In mid-1981, Nilsen’s landlord decided to renovate 195 Melrose Avenue, and asked Nilsen to vacate the property. Nilsen was initially resistant to the proposal, but accepted an offer of £1,000 from the landlord to vacate the residence. He moved into an attic flat at 23D Cranley Gardens in the Muswell Hill district of North London on 5 October 1981 The day before he vacated the property, Nilsen burned the dissected bodies of the last five victims he had killed at this address upon a third and final bonfire he constructed in the garden behind his flat. Again, Nilsen ensured the bonfire was crowned with an old car tyre to disguise the smell of burning flesh (Nilsen had already dissected the bodies of four of these victims in January and August, and needed only to complete the dissection of Barlow for this third bonfire).
23 Cranley Gardens.
At 23 Cranley Gardens, Nilsen had no access to a garden, and as he resided in an attic flat, he was unable to stow any bodies beneath his floorboards. For almost two months, any acquaintances Nilsen encountered and lured to his flat were not assaulted in any manner, although he did attempt to strangle a 19-year-old student named Paul Nobbs on 23 November 1981, but stopped himself from completing the act.
In March 1982, Nilsen encountered 23-year-old John Howlett while drinking in a pub near Leicester Square. Howlett was lured to Nilsen’s flat on the promise of continuing drinking with Nilsen. There, both Nilsen and Howlett drank as they watched a film, before Howlett walked into Nilsen’s front room and fell asleep in his bed (which was located in the front room at this time). One hour later, Nilsen unsuccessfully attempted to rouse Howlett, then sat on the edge of the bed drinking rum as he stared at Howlett before deciding to kill him. Following a ferocious struggle (in which Howlett himself attempted to strangle his attacker), Nilsen strangled Howlett into unconsciousness with an upholstery strap before returning to his living room, shaking from the “stress of the struggle” in which he had believed he would be overpowered. On three occasions over the following ten minutes, Nilsen unsuccessfully attempted to kill this victim after noting he had resumed breathing, before deciding to fill his bathtub with water and drown him. For over a week following Howlett’s murder, Nilsen’s own neck bore the victim’s finger impressions.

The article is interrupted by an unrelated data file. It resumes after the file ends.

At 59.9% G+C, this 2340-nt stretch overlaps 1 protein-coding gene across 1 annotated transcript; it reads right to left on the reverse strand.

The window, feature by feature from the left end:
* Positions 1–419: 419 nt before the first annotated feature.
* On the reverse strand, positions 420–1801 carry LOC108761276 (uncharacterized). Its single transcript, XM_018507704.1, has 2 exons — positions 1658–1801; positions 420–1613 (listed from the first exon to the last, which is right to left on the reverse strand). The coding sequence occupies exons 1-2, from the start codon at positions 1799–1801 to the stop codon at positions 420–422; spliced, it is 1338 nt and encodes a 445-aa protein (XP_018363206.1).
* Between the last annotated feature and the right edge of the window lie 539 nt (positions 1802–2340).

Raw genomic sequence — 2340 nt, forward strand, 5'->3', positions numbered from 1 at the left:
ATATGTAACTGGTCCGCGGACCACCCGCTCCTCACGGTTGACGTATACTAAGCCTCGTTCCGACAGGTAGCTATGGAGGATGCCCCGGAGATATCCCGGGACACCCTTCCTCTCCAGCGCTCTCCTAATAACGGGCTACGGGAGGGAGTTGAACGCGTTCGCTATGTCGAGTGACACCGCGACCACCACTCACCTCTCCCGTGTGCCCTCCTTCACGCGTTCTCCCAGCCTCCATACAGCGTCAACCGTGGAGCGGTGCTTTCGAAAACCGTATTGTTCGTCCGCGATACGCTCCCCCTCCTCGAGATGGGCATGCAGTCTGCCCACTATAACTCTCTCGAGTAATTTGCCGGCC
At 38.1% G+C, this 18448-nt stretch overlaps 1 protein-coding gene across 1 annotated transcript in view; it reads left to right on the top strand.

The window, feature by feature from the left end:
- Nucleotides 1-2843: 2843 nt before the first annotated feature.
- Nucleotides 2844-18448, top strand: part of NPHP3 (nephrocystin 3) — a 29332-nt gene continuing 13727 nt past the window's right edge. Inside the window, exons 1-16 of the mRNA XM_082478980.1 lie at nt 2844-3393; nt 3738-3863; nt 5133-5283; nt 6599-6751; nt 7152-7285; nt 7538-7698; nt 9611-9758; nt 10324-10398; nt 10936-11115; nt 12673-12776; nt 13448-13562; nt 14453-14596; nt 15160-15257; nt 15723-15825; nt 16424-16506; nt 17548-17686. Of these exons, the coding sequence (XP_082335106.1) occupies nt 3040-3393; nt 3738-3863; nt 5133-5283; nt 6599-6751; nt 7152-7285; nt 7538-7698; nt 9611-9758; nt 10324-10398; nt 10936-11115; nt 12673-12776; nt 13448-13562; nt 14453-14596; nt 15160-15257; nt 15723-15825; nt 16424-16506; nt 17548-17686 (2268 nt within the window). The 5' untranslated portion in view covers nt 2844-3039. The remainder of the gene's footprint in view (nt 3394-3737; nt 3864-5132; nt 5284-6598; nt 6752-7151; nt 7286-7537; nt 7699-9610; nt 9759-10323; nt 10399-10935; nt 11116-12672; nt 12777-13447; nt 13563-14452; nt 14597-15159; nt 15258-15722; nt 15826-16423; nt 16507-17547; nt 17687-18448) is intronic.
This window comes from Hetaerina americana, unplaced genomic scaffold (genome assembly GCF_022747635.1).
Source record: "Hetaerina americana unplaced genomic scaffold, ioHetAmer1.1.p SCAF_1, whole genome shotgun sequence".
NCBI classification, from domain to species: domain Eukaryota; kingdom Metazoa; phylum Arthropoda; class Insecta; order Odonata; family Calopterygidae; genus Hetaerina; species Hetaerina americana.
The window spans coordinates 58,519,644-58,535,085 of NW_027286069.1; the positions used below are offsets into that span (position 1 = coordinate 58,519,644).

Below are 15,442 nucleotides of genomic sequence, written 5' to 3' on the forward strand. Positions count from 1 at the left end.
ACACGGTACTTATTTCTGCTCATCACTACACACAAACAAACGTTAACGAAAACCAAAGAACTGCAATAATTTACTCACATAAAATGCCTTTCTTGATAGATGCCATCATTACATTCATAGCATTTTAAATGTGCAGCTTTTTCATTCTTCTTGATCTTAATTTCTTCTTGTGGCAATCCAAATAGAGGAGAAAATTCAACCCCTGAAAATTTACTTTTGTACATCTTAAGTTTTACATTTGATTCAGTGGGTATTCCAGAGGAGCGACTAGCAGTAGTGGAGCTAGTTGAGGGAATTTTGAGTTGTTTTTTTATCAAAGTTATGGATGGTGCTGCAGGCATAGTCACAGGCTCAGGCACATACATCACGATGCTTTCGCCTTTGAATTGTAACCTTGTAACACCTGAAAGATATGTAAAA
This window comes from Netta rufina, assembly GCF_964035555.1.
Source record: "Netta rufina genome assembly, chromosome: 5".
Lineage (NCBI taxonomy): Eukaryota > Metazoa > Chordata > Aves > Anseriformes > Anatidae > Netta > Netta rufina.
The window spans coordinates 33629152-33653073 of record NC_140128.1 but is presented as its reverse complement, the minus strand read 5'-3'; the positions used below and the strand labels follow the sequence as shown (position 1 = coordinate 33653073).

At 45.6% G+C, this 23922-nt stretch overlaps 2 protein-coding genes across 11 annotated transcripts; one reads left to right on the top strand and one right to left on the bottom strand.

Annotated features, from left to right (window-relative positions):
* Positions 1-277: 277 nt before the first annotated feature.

Cranley Gardens, Muswell Hill. Nilsen occupied an attic flat. His practice of flushing dissected body parts down the lavatory led to his arrest.
In May 1982, Nilsen encountered Carl Stottor, a 21-year-old gay man, as the young man drank at the Black Cap pub in Camden. Nilsen engaged Stottor in conversation, discovering he was depressed following a failed relationship. After plying him with alcohol, Nilsen invited Stottor to his flat, assuring his guest he had no intention of sexual activity. At the flat, Stottor consumed further alcohol before falling asleep upon an open sleeping bag; he later awoke to find himself being strangled with Nilsen loudly whispering, “Stay still”.